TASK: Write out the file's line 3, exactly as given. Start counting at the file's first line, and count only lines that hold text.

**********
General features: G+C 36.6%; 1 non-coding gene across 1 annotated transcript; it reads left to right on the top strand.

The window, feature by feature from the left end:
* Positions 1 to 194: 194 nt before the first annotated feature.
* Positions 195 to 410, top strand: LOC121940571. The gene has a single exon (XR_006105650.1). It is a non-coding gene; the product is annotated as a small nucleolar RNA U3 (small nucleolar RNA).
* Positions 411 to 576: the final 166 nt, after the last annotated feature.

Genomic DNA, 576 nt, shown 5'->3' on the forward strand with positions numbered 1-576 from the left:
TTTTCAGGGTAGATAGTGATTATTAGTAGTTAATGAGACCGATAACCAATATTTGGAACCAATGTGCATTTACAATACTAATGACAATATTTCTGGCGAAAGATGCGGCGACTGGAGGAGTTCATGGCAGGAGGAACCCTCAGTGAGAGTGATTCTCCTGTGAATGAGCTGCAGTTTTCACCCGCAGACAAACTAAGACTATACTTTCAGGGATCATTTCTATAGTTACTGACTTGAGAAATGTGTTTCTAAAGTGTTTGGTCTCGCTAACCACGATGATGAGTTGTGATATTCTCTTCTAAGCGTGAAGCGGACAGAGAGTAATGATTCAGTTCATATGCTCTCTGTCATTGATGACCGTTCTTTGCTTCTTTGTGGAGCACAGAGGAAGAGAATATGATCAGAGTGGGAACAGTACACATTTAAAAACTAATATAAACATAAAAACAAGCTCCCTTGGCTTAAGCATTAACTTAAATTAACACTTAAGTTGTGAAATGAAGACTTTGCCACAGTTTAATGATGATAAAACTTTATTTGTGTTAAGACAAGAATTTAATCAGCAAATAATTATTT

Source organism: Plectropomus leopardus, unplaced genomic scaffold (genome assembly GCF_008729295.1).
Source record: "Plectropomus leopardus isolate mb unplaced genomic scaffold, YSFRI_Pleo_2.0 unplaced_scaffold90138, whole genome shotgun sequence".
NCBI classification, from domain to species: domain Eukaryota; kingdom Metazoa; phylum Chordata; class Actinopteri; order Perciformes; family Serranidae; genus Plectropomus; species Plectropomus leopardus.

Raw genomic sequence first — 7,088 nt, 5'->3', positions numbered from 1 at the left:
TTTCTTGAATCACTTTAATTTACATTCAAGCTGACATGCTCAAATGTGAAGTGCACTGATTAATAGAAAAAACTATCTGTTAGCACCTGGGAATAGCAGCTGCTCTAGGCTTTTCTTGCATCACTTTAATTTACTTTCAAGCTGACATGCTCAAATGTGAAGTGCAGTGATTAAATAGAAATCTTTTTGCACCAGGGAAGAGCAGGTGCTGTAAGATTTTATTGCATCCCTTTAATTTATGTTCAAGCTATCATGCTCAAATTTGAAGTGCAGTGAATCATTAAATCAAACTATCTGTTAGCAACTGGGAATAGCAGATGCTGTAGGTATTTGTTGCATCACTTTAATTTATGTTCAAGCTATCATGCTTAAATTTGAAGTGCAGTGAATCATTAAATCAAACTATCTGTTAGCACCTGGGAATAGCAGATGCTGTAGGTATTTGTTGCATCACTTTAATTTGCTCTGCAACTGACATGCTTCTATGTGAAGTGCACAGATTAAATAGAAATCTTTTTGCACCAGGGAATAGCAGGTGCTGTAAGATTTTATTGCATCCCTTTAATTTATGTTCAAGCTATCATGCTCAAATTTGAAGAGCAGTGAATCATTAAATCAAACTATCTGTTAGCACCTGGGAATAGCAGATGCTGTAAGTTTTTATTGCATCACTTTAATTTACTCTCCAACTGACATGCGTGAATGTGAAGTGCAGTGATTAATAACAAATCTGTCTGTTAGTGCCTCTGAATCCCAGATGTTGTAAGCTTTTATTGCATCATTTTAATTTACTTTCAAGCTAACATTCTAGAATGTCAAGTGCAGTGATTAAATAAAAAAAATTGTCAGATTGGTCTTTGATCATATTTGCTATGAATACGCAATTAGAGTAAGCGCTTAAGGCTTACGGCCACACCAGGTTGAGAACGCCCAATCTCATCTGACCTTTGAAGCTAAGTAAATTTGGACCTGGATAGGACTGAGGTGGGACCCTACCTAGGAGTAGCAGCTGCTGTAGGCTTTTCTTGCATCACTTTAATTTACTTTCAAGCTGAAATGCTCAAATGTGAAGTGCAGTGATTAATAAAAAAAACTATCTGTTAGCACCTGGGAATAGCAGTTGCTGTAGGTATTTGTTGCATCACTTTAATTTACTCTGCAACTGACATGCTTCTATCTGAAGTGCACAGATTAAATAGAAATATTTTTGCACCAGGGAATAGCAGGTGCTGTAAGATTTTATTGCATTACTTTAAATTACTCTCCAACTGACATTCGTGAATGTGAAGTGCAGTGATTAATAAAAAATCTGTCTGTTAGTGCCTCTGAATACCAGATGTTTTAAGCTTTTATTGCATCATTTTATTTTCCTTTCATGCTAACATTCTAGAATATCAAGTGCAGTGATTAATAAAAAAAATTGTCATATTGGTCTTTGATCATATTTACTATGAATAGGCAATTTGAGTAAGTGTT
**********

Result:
* Positions 1 to 194: 194 nt before the first annotated feature.